Sand with an appreciable distribution of clay is difficult to size, representing the genesis of issues limiting the ability to provide a sand product with superior properties. Conventional techniques employed to process sand produce marginal results. Washing sand does not adequately reduce the clay association, resulting in difficult unit operations for screening and drying. Dry screening does not materially address the clay associated with sand. Ultimately, the dried clay coating the surface of the conventionally processed sand may be difficult to wet uniformly, result in agglomerated particles, and expand after injection into the fractures and occlude the injected sand.

Processing the sand slurry prior to screening and drying can result in a final sand product more uniformly sized and free of the clay that can expand after injection. Particle wetting and agglomeration are eliminated making slurry preparation for well bore injection into the formation fractures trouble free.

Frack Sand Processing Using the Quad-Frequency Tubular Reactor
The Quad-Frequency Tubular Reactor offers all of the processing advantages provided by previous generations of slurry processing configurations, but represents a quantum step up regarding reliability, service life, and pressurized flow capability. This reactor can process slurry continuously for extended periods without continuous supervision. The slurry can be presented under pressure, discharging the slurry at near inlet pressure. Indeed, Advanced Sonics, LLC offers the unit with a 10 year transducer warranty. Capital and operating costs will be recovered quickly, based on typical feed and product sand quality: additional considerations should be given to increased high quality sand recovery. The standard 6 inch Quad-Frequency Reactor, can process about 350,000 tons of solids per year with an operating cost of less than $0.03 per ton of solids processed.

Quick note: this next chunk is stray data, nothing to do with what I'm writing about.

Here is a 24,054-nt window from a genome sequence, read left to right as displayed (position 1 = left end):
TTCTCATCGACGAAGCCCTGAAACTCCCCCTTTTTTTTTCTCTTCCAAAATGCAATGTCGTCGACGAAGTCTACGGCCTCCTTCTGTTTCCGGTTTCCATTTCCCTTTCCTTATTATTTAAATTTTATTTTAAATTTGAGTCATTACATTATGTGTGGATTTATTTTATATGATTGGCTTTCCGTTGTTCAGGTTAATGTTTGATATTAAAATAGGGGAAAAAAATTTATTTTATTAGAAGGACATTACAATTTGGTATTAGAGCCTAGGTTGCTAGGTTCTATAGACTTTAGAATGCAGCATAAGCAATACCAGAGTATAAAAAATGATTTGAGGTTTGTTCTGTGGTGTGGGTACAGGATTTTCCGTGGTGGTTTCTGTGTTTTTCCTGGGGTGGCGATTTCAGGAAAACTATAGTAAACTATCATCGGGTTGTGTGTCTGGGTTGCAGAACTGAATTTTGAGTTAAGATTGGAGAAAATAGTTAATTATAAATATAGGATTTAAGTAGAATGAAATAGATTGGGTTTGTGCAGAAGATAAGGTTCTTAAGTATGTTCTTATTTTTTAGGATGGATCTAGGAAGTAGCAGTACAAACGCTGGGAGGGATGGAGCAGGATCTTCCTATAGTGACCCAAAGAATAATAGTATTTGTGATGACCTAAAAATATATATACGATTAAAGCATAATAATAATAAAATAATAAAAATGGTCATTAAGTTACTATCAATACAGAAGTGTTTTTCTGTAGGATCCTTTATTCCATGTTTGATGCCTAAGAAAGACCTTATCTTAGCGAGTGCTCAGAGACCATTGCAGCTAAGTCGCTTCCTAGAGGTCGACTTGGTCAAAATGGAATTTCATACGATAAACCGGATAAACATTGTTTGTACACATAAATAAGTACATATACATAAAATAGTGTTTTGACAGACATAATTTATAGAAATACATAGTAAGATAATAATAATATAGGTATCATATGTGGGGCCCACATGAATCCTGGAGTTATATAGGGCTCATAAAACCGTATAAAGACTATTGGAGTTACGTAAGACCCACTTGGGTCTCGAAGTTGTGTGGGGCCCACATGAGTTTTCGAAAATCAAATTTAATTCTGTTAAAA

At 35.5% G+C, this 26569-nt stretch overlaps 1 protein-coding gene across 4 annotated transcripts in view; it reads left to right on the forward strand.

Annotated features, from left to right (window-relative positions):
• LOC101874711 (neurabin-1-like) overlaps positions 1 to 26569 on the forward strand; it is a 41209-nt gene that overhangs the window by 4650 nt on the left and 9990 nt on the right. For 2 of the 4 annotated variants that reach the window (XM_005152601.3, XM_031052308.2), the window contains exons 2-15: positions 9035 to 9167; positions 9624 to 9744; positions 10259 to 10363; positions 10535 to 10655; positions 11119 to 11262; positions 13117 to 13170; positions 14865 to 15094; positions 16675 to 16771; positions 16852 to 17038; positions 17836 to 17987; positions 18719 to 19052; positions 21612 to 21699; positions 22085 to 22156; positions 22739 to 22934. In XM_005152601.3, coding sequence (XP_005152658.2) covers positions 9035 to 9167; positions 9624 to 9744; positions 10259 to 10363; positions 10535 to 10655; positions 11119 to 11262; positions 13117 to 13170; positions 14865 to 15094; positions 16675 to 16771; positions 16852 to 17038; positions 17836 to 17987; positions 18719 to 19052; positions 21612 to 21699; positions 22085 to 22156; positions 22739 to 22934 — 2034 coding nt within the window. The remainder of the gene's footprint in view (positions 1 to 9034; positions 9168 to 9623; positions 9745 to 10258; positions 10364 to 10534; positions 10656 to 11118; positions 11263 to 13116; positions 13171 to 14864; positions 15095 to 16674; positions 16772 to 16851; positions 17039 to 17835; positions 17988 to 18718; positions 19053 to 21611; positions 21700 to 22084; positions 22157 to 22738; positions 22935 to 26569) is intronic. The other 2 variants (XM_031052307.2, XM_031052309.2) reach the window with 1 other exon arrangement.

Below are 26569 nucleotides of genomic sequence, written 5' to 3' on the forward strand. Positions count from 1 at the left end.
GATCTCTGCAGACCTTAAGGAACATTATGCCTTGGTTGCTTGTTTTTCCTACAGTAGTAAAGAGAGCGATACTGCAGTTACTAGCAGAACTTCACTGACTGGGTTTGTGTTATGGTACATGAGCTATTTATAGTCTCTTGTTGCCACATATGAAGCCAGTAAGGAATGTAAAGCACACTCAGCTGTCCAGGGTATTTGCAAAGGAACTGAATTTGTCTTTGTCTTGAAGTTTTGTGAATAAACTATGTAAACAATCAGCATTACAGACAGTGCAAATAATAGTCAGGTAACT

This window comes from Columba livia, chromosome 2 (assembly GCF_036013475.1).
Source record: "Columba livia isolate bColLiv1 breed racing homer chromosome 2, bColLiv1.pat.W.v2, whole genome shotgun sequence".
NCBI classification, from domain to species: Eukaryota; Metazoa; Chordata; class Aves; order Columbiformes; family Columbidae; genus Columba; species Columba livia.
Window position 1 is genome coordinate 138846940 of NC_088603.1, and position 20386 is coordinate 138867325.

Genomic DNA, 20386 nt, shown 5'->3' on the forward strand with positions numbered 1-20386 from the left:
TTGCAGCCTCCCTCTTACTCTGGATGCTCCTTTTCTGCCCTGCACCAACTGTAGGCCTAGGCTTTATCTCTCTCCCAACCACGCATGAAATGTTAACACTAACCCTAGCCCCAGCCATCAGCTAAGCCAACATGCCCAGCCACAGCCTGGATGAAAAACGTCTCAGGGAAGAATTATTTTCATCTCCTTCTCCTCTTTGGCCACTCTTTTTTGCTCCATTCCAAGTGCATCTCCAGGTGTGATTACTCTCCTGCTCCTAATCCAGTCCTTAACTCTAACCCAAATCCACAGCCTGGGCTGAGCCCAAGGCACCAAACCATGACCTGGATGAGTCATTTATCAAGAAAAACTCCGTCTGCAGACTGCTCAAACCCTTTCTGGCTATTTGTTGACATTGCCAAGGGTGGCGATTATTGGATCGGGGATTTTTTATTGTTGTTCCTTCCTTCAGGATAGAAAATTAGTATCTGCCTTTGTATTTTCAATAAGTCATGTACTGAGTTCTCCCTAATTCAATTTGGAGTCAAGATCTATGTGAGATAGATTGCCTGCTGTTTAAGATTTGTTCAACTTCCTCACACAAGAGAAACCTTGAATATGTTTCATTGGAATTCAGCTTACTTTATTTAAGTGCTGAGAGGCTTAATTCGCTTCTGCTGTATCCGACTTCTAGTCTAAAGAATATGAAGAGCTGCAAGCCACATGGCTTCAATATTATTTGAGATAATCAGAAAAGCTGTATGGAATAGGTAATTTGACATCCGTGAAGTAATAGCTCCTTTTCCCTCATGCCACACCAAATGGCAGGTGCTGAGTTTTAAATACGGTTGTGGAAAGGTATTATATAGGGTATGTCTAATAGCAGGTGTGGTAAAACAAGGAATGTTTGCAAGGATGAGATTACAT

Written for Advanced Sonics, LLC by:

Harry Bonner
23 Country Estates Drive
Sheridan, WY 82801
Phone: 406-855-4841
E Mail: hsbonner@earthlink.net

Laboratory Sand Washing Trials and Photographs by:
Gary Liubakka
Phoenix Environmental Reclamation, LLC
2624 3rd Avenue East
Hibbing, MN 55746
Phone: 218-403-1866
E Mail: liubakkagary@yahoo.com

Ultrasonic Equipment is Available from Advanced Sonics, LLC
David Hunicke
Advanced Sonics, LLC
324 Christian Street
Oxford, CT 06478
Phone: 203-266-4440
Email: d.hunicke@advancedsonics.com
Website: www.advancedsonicprocessingsystems.com